Did you know the human body is made up of 70% water? That’s why dietitians and nutritionists are constantly promoting its benefits and why it’s important that you do the same thing with your own kids.
But in our modern world with fizzy soft drinks and sugar-laden smoothies everywhere you look, it’s easy to see why kids would want to reach for these first. Here’s how to hype-up the H20.
In a nutshell, we need it to survive. Our bodies have lots of important functions and they need water to do many of them, including oxygenating our blood, digesting our food, strengthening our immune systems and rehydrating our bodies. Yep, water’s got a big job to do!
Water is also better for us as it is cheap, almost always readily available, it has zero sugar and kilojoules, and its fluoride content can help strengthen teeth and bones and minimise dental problems. Plus, it’s actually the number-one-best-way to quench your thirst. True!
How much is enough?
The body is an amazing structure that automatically regulates the amount of water in our systems to keep us hydrated. However, when it doesn’t have enough, it can become dehydrated, which can turn nasty quite quickly. A good indicator is the colour of our urine. If it’s a dark yellow, our bodies are holding onto water and it’s time to drink up!
There is no ‘magic number’ in terms of how much water kids should drink every day, however they should definitely be drinking some with meals, when they are thirsty, when the weather’s warm and when they’re exercising.
Are there other options?
OK, so most of us are aware of the nastiest so-called ‘hydration helpers’ out there, which include flavoured milks, soft drinks, cordials, sports drinks, energy drinks and flavoured mineral water. However, fruit juices which often contain added sugars are one of the sneakier ‘healthy’ drinks you should also look out for.
Children actually don’t need fruit juice at all. Better alternatives are whole fruits which are often naturally sweet, contain fibre and lots of vitamins and minerals, and most importantly, contain lots of water. These include things like watermelon, berries, pineapple, mango and stone fruit.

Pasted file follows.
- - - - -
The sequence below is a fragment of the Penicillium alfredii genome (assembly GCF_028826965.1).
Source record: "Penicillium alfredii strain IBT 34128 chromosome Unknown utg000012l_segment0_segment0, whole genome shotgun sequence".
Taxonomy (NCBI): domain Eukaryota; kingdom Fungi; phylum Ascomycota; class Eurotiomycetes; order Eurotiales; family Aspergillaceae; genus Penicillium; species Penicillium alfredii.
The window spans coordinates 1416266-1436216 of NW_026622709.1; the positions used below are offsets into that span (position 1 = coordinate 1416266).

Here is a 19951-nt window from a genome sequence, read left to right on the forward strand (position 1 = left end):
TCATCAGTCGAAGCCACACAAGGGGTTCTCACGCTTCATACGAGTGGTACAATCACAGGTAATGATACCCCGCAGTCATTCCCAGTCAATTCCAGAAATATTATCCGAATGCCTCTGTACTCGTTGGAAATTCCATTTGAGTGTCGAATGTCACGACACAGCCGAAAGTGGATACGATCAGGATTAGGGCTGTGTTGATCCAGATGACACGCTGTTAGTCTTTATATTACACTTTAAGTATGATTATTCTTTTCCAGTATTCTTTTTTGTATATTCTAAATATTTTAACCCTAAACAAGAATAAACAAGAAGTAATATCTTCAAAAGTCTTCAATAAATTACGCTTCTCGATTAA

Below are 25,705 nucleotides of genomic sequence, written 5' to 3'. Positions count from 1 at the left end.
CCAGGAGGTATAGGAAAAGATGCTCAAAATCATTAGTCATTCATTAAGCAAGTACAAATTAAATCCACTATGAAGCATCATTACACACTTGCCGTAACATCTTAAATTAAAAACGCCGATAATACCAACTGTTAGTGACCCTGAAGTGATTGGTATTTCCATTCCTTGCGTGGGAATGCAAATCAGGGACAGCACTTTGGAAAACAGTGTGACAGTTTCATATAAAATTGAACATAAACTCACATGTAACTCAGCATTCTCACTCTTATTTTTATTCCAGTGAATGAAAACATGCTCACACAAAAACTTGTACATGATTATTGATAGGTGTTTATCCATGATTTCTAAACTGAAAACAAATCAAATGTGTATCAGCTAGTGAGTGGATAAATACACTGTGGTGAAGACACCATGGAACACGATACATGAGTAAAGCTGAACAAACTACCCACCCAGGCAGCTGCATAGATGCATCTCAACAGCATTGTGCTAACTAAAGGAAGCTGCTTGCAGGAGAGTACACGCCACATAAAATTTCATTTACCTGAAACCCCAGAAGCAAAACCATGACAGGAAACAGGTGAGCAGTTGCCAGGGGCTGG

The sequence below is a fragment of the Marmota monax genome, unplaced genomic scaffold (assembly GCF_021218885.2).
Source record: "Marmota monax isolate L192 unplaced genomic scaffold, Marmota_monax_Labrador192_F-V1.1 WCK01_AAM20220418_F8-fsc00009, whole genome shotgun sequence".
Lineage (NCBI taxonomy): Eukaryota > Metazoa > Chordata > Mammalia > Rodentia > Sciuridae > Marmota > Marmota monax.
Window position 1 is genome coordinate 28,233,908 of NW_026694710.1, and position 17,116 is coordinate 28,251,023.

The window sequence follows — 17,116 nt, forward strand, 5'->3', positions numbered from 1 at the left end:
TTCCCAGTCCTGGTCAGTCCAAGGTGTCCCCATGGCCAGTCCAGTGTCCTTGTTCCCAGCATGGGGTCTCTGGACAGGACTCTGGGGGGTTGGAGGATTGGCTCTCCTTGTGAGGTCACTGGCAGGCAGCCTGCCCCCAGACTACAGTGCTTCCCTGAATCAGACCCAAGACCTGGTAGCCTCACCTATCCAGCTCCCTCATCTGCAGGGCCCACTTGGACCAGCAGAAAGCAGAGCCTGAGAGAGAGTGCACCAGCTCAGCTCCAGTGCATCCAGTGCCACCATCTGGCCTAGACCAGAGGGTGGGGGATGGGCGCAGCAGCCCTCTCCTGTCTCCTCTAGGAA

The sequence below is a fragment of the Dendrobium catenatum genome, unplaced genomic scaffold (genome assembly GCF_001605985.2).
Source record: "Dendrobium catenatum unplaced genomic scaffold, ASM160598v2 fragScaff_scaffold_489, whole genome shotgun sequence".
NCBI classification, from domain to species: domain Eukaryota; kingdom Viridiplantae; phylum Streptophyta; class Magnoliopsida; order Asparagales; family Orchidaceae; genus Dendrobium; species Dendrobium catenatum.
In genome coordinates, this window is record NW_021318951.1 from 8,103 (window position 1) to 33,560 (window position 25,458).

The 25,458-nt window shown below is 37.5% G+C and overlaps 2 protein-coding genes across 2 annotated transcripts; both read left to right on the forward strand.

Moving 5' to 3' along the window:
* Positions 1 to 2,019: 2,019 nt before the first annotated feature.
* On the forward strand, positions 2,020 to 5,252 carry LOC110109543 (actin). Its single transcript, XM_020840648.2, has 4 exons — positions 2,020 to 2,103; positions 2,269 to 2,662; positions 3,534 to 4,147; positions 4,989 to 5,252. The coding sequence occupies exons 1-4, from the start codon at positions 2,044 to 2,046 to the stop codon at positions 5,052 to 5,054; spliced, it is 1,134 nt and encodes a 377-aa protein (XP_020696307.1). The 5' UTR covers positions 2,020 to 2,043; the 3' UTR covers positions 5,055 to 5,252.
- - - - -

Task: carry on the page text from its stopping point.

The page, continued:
And although water is by far the best option for hydration, milk is also an option for children over two years of age as it helps your child develop strong teeth and bones, and generally contains a significant amount of water. Reduced fat versions are the way to go here as they contain as many nutrients as full cream milk, but are lower in unhealthy saturated fats.
Help! My kids won’t drink water
It tastes bland, contains no sugar and in no way can compete with the fizzy, colourful deliciousness of a beautifully bubbling soft drink, so how can you get your kids to drink more of it?
- Pack a refillable water bottle whenever you go out and when they’re playing sport. Even better, buy them a super-cool version they’ll want to show off.
- Always have cold water in the fridge at home, serve water to everyone with the family meal, and show your child that you actually enjoy drinking water.
- In summer, include a frozen water bottle in their lunch box. Water is actually so much nicer consumed cold, and it will also double up as a freezer block.
- Add some fresh fruit like berries or sliced citrus
- Fill a fun shaped ice cube tray with water and freeze for hot days
- Add fresh fruit and water to ice cube trays or ice block moulds
- Use colourful or curly straws in their favourite cup